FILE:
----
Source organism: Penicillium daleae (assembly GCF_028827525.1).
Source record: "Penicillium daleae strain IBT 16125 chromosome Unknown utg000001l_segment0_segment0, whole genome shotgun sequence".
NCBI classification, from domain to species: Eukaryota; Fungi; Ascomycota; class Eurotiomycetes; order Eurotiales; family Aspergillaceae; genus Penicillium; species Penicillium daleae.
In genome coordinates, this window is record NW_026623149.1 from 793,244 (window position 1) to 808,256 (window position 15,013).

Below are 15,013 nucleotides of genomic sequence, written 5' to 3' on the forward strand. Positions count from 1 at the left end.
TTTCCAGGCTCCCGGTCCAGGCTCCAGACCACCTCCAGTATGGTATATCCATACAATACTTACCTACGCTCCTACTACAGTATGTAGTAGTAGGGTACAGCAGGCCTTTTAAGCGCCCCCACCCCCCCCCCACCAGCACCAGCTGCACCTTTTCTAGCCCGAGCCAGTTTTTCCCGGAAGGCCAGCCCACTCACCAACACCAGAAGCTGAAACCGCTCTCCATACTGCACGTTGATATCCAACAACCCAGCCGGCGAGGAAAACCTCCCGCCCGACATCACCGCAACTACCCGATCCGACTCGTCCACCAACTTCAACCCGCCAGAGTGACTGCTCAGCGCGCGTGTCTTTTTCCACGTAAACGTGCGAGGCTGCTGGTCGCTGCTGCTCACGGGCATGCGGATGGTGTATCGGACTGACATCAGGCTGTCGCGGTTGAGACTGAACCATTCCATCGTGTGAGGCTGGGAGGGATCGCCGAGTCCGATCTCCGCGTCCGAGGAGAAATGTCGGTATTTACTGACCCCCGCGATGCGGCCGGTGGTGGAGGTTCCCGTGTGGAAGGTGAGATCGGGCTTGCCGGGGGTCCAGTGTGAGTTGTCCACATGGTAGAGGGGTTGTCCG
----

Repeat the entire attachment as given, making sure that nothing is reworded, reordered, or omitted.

Source organism: Penicillium daleae (assembly GCF_028827525.1).
Source record: "Penicillium daleae strain IBT 16125 chromosome Unknown utg000001l_segment0_segment0, whole genome shotgun sequence".
NCBI classification, from domain to species: Eukaryota; Fungi; Ascomycota; class Eurotiomycetes; order Eurotiales; family Aspergillaceae; genus Penicillium; species Penicillium daleae.
In genome coordinates, this window is record NW_026623149.1 from 793,244 (window position 1) to 808,256 (window position 15,013).

Below are 15,013 nucleotides of genomic sequence, written 5' to 3' on the forward strand. Positions count from 1 at the left end.
TTTCCAGGCTCCCGGTCCAGGCTCCAGACCACCTCCAGTATGGTATATCCATACAATACTTACCTACGCTCCTACTACAGTATGTAGTAGTAGGGTACAGCAGGCCTTTTAAGCGCCCCCACCCCCCCCCCACCAGCACCAGCTGCACCTTTTCTAGCCCGAGCCAGTTTTTCCCGGAAGGCCAGCCCACTCACCAACACCAGAAGCTGAAACCGCTCTCCATACTGCACGTTGATATCCAACAACCCAGCCGGCGAGGAAAACCTCCCGCCCGACATCACCGCAACTACCCGATCCGACTCGTCCACCAACTTCAACCCGCCAGAGTGACTGCTCAGCGCGCGTGTCTTTTTCCACGTAAACGTGCGAGGCTGCTGGTCGCTGCTGCTCACGGGCATGCGGATGGTGTATCGGACTGACATCAGGCTGTCGCGGTTGAGACTGAACCATTCCATCGTGTGAGGCTGGGAGGGATCGCCGAGTCCGATCTCCGCGTCCGAGGAGAAATGTCGGTATTTACTGACCCCCGCGATGCGGCCGGTGGTGGAGGTTCCCGTGTGGAAGGTGAGATCGGGCTTGCCGGGGGTCCAGTGTGAGTTGTCCACATGGTAGAGGGGTTGTCCG